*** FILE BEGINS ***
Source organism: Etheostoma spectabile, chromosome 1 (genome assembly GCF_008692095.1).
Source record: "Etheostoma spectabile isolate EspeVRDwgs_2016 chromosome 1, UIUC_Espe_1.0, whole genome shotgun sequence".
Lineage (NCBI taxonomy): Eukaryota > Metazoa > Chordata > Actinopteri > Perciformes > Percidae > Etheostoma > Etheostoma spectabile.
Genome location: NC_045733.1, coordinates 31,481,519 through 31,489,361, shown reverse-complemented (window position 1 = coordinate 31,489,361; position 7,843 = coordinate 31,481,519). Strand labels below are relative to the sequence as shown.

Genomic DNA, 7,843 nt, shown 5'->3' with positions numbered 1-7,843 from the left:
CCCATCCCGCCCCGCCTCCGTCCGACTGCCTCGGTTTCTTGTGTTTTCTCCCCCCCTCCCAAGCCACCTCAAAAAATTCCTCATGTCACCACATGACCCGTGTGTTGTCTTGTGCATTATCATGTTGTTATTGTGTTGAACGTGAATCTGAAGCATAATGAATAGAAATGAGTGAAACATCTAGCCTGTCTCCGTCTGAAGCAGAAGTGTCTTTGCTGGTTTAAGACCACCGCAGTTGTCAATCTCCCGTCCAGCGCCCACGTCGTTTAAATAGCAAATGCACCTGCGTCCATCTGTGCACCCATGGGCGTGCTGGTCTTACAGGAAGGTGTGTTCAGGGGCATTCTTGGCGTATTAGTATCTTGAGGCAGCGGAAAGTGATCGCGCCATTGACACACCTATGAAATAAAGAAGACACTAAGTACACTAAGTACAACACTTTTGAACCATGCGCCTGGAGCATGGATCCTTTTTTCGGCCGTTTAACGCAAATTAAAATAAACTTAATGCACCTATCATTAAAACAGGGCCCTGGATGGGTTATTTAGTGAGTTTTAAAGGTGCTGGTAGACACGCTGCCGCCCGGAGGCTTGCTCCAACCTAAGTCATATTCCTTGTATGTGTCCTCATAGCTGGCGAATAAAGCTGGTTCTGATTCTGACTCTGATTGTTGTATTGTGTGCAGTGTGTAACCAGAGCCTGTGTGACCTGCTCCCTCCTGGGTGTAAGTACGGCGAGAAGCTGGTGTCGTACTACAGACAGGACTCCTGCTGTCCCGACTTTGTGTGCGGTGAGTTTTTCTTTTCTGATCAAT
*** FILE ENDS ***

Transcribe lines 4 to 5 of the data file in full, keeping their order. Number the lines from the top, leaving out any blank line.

Genome location: NC_045733.1, coordinates 31,481,519 through 31,489,361, shown reverse-complemented (window position 1 = coordinate 31,489,361; position 7,843 = coordinate 31,481,519). Strand labels below are relative to the sequence as shown.

Genomic DNA, 7,843 nt, shown 5'->3' with positions numbered 1-7,843 from the left: